From the first page of the novel we learn about Katniss’s love for her little sister. Rather than tell us explicitly, Katniss relates her feelings by using a metaphor to describe her sister. She compares Primrose to the actual primrose flower and says that her sister is as fresh and lovely as the flower. In this simple yet loving comparison, we get a small sense of the tight bond between Katniss and her sister.
Venia, Octavia, and Flavius (Metaphor)
Before Katniss meets Cinna, her personal stylist for the Games, she is plucked and manicured by a 3-person prep team composed of Capitol citizens. Named Venia, Octavia, and Flavius, they are brightly, ornately, and ostentatiously clothed and made up. This, paired with their high-pitched voices and quick movements, leads Katniss to liken them to a flock of “oddly colored birds” that are pecking around her.
When Katniss first sees Rue during the younger girl’s Reaping, she is reminded of Primrose because Rue has the same small stature. Later on during the tribute training sessions Katniss sees Rue again and makes a metaphor between Rue and a bird that’s about to take flight. During the games, Rue’s ability to flitter through the treetops like an avian creature references this metaphor.
The Career Pack (Simile)
Composed primarily of tributes from Districts 1 and 2, the Career Pack is so named because their members have made the Hunger Games into a career of sorts. In their districts they have trained since birth for the Games, while the tributes of the other Districts struggled to acquire basic human necessities like food and shelter. In the Games, the Careers demonstrate a pack-like, hive-mind behavior, moving as one to eliminate the other tributes. When they corner Katniss after the forest fire, she thinks, “they are a closing in, just like a pack of wild dogs” (Collins 318). Given the way the Careers operate, this simile is an apt one.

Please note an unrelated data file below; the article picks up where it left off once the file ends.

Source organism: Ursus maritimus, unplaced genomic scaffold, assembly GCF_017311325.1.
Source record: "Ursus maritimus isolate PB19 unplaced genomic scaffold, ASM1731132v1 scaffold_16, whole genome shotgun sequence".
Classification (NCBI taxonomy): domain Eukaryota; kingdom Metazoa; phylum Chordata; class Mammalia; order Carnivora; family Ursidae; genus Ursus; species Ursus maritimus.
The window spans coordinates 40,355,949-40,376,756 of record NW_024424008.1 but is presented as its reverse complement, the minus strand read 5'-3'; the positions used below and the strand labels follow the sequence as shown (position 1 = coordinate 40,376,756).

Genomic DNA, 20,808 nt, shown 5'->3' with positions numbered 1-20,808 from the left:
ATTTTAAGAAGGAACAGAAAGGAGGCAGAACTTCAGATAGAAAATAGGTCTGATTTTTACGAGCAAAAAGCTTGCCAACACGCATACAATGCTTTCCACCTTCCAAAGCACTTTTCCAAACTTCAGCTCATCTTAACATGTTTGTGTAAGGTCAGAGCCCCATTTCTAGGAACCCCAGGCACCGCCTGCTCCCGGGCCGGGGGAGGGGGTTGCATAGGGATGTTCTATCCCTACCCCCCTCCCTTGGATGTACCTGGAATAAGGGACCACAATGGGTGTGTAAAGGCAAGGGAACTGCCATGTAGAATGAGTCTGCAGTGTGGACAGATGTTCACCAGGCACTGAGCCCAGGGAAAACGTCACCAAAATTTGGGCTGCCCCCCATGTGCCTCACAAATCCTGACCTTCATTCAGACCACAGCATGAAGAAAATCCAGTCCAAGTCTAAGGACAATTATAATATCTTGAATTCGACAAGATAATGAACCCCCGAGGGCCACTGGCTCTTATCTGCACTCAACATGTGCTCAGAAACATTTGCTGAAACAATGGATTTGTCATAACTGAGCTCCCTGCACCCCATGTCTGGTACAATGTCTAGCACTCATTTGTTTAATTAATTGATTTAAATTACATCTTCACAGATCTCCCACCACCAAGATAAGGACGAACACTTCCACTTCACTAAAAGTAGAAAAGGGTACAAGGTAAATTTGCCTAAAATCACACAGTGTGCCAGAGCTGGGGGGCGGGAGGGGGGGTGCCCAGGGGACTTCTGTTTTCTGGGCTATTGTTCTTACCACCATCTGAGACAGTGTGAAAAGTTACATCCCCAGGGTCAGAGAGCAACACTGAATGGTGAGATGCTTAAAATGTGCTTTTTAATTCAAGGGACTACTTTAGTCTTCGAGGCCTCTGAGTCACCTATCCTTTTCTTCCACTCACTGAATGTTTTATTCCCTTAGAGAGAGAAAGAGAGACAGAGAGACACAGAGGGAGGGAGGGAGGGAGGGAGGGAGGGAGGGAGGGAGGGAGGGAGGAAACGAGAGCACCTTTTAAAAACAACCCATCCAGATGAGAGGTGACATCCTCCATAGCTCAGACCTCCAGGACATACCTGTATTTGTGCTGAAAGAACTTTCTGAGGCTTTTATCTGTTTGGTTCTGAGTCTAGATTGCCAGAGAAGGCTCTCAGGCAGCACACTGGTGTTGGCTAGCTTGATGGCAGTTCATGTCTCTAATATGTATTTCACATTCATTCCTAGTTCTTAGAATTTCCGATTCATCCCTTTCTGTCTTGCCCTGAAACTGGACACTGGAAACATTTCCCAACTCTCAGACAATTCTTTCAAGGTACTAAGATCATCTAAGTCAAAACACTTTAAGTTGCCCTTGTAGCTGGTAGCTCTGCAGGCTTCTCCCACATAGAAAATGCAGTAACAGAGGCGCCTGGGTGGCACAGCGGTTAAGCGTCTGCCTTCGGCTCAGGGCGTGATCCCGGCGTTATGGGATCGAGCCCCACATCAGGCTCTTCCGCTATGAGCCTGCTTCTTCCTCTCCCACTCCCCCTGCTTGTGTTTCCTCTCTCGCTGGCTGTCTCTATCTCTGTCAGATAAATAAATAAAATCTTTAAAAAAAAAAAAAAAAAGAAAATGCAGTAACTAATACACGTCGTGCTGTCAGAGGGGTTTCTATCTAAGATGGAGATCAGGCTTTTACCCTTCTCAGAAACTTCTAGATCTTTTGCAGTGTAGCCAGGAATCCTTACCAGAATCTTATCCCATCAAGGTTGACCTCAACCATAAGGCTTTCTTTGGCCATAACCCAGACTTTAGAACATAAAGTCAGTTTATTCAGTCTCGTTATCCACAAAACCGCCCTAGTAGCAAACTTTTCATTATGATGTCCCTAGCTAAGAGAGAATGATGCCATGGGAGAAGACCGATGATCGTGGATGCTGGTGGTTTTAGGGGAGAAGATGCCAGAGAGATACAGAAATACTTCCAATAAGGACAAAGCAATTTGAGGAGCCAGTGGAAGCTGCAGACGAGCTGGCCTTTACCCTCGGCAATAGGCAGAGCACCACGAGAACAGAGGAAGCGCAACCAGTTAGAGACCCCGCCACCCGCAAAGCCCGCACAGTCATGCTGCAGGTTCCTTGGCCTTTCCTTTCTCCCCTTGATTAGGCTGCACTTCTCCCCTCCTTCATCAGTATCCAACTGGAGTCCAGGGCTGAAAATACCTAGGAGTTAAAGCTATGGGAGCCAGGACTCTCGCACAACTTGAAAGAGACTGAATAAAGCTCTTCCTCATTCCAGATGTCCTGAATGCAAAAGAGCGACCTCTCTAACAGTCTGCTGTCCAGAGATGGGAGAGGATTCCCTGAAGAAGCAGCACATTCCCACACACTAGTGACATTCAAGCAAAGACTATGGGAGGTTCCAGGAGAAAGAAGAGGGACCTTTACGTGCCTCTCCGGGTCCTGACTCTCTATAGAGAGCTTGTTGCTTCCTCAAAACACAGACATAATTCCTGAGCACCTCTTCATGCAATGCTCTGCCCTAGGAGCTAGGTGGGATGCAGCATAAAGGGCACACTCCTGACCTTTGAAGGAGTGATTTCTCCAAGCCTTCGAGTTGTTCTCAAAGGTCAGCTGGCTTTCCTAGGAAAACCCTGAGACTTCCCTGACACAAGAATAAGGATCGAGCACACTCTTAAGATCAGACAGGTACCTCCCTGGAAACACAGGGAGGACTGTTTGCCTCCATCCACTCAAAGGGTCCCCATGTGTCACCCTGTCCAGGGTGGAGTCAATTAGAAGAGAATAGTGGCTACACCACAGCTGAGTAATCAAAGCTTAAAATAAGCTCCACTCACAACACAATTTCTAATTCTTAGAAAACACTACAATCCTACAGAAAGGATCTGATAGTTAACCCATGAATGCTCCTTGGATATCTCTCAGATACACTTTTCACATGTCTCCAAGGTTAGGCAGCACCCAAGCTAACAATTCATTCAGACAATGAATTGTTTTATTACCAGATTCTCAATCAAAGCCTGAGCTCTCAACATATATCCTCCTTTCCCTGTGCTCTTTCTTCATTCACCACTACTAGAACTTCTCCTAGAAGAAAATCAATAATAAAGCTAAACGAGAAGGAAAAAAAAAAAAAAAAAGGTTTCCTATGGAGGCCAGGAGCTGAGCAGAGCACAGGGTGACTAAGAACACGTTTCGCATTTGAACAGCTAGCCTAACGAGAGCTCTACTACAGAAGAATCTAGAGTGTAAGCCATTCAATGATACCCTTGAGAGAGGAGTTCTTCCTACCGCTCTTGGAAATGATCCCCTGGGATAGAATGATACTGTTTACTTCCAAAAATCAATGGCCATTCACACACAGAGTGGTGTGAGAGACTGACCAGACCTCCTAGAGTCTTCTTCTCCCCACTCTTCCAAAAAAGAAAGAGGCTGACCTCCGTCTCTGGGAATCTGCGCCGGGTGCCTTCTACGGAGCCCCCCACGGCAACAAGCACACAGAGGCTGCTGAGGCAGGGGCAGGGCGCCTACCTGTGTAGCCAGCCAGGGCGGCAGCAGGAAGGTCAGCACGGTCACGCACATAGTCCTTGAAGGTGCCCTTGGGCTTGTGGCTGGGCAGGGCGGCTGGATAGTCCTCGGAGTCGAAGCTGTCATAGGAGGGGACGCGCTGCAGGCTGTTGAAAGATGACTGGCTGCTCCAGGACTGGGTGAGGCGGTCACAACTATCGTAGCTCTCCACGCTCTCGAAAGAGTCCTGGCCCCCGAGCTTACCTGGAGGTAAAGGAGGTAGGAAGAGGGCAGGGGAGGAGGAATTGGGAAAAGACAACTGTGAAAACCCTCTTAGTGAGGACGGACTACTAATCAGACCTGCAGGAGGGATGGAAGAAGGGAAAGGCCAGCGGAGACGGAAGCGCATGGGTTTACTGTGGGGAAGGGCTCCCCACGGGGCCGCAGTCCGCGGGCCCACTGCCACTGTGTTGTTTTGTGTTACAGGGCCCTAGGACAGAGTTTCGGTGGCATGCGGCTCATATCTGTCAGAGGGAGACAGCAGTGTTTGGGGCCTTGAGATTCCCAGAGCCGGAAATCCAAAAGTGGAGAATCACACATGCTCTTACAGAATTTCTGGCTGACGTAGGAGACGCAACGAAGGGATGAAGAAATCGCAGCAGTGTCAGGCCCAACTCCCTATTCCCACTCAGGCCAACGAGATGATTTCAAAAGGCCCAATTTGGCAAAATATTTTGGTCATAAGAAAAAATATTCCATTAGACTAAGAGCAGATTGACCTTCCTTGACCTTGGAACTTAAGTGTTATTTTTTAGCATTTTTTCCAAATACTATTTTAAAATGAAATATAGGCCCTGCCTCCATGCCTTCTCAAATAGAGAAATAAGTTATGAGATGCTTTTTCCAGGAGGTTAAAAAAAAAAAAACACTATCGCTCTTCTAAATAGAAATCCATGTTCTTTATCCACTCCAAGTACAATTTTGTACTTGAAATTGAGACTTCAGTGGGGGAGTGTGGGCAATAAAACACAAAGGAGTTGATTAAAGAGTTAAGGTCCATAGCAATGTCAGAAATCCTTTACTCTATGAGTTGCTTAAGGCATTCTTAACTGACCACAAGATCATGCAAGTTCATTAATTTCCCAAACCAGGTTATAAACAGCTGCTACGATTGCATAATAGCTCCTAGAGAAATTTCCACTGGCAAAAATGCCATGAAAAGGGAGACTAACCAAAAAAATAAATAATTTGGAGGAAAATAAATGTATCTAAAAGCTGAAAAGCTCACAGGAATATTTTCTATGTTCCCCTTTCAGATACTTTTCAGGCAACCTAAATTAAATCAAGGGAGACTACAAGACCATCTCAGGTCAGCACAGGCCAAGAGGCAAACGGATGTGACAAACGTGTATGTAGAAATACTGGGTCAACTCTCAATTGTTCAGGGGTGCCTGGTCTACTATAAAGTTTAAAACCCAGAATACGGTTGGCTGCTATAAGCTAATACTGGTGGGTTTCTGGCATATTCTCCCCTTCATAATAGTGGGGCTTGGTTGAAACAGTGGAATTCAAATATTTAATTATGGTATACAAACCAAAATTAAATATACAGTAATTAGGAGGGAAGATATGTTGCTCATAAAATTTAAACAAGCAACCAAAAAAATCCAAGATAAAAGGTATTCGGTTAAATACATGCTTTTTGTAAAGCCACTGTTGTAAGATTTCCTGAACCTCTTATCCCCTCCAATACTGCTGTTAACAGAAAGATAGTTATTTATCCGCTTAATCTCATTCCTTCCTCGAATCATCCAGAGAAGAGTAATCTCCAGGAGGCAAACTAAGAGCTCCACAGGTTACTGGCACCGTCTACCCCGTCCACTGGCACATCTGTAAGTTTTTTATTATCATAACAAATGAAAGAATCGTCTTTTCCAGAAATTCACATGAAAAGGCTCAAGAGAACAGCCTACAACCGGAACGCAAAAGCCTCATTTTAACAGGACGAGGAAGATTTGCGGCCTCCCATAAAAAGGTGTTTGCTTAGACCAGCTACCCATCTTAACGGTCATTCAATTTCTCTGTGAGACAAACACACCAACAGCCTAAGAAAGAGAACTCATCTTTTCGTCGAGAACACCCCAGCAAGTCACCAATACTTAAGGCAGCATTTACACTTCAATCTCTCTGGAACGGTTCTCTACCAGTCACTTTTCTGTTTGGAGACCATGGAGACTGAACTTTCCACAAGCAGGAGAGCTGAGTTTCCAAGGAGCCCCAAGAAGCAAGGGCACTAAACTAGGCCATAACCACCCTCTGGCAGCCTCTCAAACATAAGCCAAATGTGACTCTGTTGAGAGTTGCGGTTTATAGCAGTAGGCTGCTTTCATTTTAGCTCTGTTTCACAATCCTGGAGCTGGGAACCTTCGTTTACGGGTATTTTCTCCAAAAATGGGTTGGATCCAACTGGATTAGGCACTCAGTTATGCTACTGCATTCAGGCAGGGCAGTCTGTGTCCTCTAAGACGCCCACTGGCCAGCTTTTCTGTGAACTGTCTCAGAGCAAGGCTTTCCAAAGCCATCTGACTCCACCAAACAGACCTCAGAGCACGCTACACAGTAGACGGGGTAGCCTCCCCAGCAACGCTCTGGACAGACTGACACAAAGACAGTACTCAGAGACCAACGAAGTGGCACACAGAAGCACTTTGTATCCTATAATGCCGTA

The End of the Games (Simile)
After Katniss and Peeta win the Games and are swooped up by the Gamemaker’s helicopter, the Capitol’s doctors immediately begin to work on Peeta because he is in dire need of medical attention. Katniss has to be forced to surrender Peeta’s unconscious body, because in her mind the doctors are another threat trying to kill him. Despite winning, she has not yet mentally left the Games. In the end she is physically separated from Peeta by a glass wall and can only look on as he struggles for his life. Katniss says that this moment of not knowing whether Peeta will make it through is “like being home again, when they bring in the hopelessly mangled person from the mine” (Collins 605). She is talking about when members of District 12 come to her mother for medical attention. Before, Katniss could never understand why the family members of the sick person stayed and watched their dying loved one. Now, with Peeta in the same situation, she understands that it is the power of love that compels them to do this.
The Hunger Games Questions and Answers
The Question and Answer section for The Hunger Games is a great
resource to ask questions, find answers, and discuss the novel.